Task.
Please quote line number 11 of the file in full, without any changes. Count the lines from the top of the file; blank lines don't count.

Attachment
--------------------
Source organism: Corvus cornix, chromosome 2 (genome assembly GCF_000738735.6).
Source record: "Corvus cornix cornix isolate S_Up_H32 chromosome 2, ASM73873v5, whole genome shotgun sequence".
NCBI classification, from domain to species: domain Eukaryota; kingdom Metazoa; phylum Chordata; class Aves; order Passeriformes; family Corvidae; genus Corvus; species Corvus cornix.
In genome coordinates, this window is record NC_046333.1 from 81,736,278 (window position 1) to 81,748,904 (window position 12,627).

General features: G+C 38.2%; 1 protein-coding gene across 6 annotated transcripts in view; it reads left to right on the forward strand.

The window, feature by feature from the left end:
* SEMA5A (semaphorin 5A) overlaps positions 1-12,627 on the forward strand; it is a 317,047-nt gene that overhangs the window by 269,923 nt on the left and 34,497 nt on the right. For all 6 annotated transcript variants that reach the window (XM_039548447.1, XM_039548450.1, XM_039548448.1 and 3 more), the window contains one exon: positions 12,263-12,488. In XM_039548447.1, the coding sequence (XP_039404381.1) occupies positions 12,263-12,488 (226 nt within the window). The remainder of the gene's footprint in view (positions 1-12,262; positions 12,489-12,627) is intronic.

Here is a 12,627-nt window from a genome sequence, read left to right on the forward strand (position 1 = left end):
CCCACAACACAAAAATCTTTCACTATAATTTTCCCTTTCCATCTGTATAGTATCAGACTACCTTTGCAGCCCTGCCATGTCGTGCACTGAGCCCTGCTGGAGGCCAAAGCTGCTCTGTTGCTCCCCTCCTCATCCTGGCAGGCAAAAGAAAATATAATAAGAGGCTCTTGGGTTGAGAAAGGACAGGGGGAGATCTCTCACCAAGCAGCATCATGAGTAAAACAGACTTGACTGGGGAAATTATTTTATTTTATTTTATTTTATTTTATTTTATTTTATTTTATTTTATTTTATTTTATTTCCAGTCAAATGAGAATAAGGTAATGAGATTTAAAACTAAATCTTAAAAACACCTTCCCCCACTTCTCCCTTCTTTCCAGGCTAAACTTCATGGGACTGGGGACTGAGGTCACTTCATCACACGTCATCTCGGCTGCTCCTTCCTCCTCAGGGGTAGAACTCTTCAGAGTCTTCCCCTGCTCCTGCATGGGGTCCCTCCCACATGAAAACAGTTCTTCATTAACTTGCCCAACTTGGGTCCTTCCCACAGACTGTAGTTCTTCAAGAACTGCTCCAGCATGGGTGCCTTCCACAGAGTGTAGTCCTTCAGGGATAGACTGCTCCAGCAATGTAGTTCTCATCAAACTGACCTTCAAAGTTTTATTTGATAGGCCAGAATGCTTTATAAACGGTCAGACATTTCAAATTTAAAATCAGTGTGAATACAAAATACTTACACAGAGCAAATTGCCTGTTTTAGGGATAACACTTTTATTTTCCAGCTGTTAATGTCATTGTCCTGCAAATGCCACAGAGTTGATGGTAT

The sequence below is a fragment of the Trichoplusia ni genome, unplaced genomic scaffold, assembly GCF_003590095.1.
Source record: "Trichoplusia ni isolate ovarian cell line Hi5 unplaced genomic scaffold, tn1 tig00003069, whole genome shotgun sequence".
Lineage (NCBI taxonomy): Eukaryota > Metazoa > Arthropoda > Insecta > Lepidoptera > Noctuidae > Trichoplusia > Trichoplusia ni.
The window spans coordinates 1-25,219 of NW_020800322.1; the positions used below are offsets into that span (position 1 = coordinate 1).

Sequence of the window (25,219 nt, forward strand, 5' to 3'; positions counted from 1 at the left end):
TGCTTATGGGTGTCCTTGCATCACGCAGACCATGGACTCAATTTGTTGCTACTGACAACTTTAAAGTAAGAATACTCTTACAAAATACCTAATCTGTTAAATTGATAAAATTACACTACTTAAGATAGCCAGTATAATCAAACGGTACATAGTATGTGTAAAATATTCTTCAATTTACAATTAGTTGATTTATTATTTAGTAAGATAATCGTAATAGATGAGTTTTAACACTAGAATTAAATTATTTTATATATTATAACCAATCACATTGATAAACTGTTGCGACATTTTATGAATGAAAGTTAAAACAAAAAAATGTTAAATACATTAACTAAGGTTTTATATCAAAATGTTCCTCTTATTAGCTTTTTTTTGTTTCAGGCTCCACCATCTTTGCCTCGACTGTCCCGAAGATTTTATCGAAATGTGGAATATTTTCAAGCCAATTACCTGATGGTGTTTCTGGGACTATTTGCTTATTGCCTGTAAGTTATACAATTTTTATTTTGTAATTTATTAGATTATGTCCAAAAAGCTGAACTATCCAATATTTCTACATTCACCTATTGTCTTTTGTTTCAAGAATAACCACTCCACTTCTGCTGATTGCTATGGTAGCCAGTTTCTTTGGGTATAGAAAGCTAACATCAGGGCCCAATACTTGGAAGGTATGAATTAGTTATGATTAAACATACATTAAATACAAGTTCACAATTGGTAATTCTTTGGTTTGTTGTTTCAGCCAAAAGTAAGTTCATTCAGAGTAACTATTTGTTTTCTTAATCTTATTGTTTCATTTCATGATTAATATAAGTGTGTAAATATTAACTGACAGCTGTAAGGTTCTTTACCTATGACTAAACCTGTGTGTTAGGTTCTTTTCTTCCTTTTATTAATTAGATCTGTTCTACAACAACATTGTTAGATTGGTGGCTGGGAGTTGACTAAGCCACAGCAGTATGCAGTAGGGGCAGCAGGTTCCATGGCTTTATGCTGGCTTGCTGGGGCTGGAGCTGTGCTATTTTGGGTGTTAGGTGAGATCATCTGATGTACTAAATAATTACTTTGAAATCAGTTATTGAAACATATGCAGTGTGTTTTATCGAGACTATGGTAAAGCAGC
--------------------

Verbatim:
Source record: "Trichoplusia ni isolate ovarian cell line Hi5 unplaced genomic scaffold, tn1 tig00003069, whole genome shotgun sequence".